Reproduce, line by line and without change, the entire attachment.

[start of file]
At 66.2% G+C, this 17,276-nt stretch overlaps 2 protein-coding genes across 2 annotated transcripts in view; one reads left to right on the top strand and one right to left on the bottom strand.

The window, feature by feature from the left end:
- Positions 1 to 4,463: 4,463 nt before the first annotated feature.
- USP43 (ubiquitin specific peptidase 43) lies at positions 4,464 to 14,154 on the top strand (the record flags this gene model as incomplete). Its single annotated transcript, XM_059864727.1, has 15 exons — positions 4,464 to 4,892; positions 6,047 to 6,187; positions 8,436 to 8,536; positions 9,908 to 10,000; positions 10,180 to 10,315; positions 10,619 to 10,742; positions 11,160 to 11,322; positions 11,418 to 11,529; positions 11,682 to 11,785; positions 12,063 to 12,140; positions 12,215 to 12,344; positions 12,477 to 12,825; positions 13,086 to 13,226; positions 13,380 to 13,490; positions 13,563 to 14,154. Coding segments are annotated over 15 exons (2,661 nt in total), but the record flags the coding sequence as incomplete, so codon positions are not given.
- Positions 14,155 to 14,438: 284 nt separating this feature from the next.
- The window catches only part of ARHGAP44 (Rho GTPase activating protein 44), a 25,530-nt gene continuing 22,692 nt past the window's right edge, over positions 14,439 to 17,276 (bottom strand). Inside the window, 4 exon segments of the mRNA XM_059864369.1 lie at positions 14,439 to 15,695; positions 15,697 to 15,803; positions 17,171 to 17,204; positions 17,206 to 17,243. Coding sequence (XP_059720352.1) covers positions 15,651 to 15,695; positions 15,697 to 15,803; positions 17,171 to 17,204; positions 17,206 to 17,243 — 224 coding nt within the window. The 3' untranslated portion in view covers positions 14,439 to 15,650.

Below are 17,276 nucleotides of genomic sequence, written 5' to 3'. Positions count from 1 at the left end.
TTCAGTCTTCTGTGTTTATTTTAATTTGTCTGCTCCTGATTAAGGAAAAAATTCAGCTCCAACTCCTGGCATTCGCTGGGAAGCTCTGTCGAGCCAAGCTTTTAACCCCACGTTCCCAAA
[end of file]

At 66.2% G+C, this 17,276-nt stretch overlaps 2 protein-coding genes across 2 annotated transcripts in view; one reads left to right on the top strand and one right to left on the bottom strand.

The window, feature by feature from the left end:
- Positions 1 to 4,463: 4,463 nt before the first annotated feature.
- USP43 (ubiquitin specific peptidase 43) lies at positions 4,464 to 14,154 on the top strand (the record flags this gene model as incomplete). Its single annotated transcript, XM_059864727.1, has 15 exons — positions 4,464 to 4,892; positions 6,047 to 6,187; positions 8,436 to 8,536; positions 9,908 to 10,000; positions 10,180 to 10,315; positions 10,619 to 10,742; positions 11,160 to 11,322; positions 11,418 to 11,529; positions 11,682 to 11,785; positions 12,063 to 12,140; positions 12,215 to 12,344; positions 12,477 to 12,825; positions 13,086 to 13,226; positions 13,380 to 13,490; positions 13,563 to 14,154. Coding segments are annotated over 15 exons (2,661 nt in total), but the record flags the coding sequence as incomplete, so codon positions are not given.
- Positions 14,155 to 14,438: 284 nt separating this feature from the next.
- The window catches only part of ARHGAP44 (Rho GTPase activating protein 44), a 25,530-nt gene continuing 22,692 nt past the window's right edge, over positions 14,439 to 17,276 (bottom strand). Inside the window, 4 exon segments of the mRNA XM_059864369.1 lie at positions 14,439 to 15,695; positions 15,697 to 15,803; positions 17,171 to 17,204; positions 17,206 to 17,243. Coding sequence (XP_059720352.1) covers positions 15,651 to 15,695; positions 15,697 to 15,803; positions 17,171 to 17,204; positions 17,206 to 17,243 — 224 coding nt within the window. The 3' untranslated portion in view covers positions 14,439 to 15,650.

Below are 17,276 nucleotides of genomic sequence, written 5' to 3'. Positions count from 1 at the left end.
TTCAGTCTTCTGTGTTTATTTTAATTTGTCTGCTCCTGATTAAGGAAAAAATTCAGCTCCAACTCCTGGCATTCGCTGGGAAGCTCTGTCGAGCCAAGCTTTTAACCCCACGTTCCCAAA